The caption reads:
"Carole Lombard is on the receiving end of both a bronze tablet erected by Fort Wayne, Ind., her home town, to mark her birthplace, and a cup from the drama students of Los Angeles Junior College for 'the best comedy performance during 1937,' referring to her current starrer, 'Nothing Sacred.' Mervyn LeRoy, in the upper picture, merely muscled in for a free photograph. Presenting the cup to Miss Lombard is Professor Harold M. Turney of the drama department."
What do we learn from this?
For one thing, it proves that not only did Lombard actually see the plaque that's attached to her birthplace, now a bed-and-breakfast (http://community.livejournal.com/carole_and_co/14976.html), but she handled it as well. (Since Carole's final visit to Fort Wayne occurred in 1930, she never actually saw the plaque affixed to the house.)
For another, these publicity photos were probably furnished to the magazine by Russell Birdwell, the publicity whiz for Selznick International and a good friend of Lombard's. (The plaque refers to that studio's "Nothing Sacred.") Note that Carole has the same outfit on in both photos, so they were likely taken on the same day, probably sometime in December 1937, since the plaque was dedicated on New Year's Day 1938.
And why had Mervyn LeRoy "merely muscled in for a free photograph"? Probably because that and the other photo were almost certainly taken at the Warners studio in Burbank, where LeRoy was directing Lombard in her next film (which he also produced)...but Birdwell naturally wasn't concerned about that.
That next film was called "Fools For Scandal," and in the following week's issue, Boxoffice examined the upcoming movie and, nearly three months before its release, gave theater owners suggestions on how to market it:
Boxoffice reminded theater owners that this was co-star Fernand Gravet's second American vehicle and added, "don't neglect adequate mention of Carole Lombard, whose performances in recent pictures have made her a definite draw." (Remember, when this was published, two of her films -- "Nothing Sacred" and Paramount's "True Confession" -- were making the rounds, winning plaudits from both audiences and critics.)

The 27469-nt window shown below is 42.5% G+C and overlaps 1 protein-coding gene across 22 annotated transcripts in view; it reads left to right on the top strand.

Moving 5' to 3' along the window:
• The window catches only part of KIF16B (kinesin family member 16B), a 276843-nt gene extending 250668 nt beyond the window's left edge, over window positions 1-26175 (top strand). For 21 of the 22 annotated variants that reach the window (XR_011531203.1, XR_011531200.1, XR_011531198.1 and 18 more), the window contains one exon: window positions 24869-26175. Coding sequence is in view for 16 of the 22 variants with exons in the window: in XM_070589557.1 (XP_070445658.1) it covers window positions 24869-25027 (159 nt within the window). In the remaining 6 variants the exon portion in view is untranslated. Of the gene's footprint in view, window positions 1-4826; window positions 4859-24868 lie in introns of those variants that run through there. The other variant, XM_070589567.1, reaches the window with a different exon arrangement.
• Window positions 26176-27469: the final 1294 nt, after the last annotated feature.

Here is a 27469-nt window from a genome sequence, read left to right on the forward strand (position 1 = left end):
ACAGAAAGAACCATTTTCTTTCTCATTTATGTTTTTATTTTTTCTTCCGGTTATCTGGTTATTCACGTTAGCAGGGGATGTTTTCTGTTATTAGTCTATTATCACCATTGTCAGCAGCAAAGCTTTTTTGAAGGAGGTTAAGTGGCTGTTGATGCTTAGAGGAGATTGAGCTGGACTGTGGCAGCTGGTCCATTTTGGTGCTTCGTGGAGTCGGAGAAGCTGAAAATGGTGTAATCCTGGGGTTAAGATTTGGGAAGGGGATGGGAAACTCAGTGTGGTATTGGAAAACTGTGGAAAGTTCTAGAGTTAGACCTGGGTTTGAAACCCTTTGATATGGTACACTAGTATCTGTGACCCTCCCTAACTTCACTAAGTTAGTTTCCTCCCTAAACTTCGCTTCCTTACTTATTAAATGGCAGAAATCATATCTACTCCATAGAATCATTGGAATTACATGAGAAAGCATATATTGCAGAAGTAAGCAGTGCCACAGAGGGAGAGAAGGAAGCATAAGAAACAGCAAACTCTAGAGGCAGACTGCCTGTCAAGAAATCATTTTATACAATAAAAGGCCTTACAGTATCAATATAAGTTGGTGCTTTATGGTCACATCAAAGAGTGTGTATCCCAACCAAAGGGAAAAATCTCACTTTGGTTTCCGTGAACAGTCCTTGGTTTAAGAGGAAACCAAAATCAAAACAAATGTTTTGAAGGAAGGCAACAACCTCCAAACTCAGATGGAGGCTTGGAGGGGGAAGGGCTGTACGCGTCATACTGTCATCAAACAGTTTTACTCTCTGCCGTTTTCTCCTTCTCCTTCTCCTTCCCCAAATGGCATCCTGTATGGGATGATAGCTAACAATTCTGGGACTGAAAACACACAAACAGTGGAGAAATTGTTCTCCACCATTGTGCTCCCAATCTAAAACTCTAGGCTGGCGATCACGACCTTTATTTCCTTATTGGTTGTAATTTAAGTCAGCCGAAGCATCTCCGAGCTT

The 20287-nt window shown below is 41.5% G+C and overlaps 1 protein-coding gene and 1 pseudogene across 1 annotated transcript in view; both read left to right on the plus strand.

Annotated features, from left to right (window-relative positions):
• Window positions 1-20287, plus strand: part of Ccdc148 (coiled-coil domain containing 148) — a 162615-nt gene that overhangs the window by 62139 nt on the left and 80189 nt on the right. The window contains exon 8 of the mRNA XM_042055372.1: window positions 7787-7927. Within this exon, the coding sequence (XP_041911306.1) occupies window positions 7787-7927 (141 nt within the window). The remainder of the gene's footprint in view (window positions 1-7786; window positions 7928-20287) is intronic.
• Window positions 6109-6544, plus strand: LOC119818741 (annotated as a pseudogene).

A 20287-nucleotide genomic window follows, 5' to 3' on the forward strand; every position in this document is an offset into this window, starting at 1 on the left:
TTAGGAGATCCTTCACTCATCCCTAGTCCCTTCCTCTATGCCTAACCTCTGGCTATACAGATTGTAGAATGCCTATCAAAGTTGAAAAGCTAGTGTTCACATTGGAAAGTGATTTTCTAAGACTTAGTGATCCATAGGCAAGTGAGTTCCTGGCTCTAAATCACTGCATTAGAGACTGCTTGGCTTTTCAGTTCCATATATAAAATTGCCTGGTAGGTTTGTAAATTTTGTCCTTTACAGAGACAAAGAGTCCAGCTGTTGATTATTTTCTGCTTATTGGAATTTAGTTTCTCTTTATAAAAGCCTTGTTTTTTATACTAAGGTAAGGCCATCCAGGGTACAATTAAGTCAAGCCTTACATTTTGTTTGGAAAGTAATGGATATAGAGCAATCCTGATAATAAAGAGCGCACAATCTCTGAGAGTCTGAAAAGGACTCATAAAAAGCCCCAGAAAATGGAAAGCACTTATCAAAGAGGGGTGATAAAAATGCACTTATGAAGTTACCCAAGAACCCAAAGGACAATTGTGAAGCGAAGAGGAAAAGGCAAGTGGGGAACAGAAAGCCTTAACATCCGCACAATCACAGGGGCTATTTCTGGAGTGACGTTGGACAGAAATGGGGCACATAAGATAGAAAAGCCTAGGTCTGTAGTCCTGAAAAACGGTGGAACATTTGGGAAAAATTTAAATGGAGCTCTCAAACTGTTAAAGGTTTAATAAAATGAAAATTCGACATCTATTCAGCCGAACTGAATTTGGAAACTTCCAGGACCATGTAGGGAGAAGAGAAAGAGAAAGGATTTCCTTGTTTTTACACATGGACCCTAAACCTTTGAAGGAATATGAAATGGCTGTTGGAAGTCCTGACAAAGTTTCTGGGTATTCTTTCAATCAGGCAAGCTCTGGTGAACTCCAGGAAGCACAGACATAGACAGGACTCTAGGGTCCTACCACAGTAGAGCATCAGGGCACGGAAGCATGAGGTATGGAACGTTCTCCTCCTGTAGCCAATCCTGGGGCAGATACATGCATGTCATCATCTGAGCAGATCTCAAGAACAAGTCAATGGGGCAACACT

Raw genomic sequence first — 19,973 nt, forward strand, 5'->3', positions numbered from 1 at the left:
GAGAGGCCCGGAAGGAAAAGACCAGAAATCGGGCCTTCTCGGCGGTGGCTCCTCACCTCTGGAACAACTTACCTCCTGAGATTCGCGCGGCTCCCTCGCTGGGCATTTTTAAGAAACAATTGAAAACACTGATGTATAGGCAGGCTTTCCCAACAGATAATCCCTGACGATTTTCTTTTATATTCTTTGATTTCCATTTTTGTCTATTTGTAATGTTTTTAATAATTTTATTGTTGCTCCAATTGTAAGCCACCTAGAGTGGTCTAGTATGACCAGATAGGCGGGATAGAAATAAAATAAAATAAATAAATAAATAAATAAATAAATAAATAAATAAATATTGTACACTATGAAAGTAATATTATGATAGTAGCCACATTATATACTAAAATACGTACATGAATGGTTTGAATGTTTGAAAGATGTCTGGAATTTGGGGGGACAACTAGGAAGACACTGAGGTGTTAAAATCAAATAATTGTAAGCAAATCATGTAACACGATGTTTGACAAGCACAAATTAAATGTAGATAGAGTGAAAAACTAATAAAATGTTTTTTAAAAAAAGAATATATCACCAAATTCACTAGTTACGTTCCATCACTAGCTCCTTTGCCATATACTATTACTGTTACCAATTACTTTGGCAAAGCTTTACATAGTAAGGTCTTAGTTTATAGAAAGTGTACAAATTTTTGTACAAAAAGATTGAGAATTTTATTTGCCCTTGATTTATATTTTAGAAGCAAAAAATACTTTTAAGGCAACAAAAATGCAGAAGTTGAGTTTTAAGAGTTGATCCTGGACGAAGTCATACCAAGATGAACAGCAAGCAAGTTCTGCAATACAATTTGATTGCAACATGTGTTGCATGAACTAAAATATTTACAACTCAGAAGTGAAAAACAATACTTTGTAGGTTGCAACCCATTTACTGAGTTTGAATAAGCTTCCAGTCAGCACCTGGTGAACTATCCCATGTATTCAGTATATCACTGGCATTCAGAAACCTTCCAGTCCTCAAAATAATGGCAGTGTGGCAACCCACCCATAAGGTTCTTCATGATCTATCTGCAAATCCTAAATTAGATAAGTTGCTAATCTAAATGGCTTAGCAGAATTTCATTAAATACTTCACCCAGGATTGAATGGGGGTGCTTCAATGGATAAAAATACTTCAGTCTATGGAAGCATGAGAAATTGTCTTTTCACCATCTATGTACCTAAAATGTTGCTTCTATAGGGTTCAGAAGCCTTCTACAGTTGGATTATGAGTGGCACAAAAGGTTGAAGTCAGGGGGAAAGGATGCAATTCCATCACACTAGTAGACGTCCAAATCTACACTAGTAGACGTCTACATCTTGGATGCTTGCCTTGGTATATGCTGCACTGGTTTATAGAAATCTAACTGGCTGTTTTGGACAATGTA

For promotional ideas, suggestions included:
"Take advertisements in local papers next to society and gossip columns on the 'scandal' angle. Have a newspaperman write your ad copy in gossipy style. Get the newspaper to cooperate with you on an 'Amateur Winchell' contest, with entrants turning in juicy bits of neighborhood scandal and offering a pair of tickets daily to the best tipster."
One wonders if any papers actually ran such promotions -- and whether such "amateur gossip" resulted in any lawsuits. Yes, people, journalism was far different in 1938.
Since much of the film was set in Paris, it was suggested theater managers "work out a title tieup with a distributor of French foods...Also negotiate a tieup with the women's page of a local newspaper and run a French recipe contest, submitting as 'Fernand Gravet's favorite recipe.' " (Never mind that Gravet actually hailed from Belgium, although he was quite active in the French film industry, and would be until his death in 1970.)
"Fools For Scandal," of course, would turn out to be a cinematic Waterloo for Carole, but armed with minimal information about the film,Boxoffice couldn't have known it at the time. In January 1938, Lombard was at her career apex, as all these items make evident.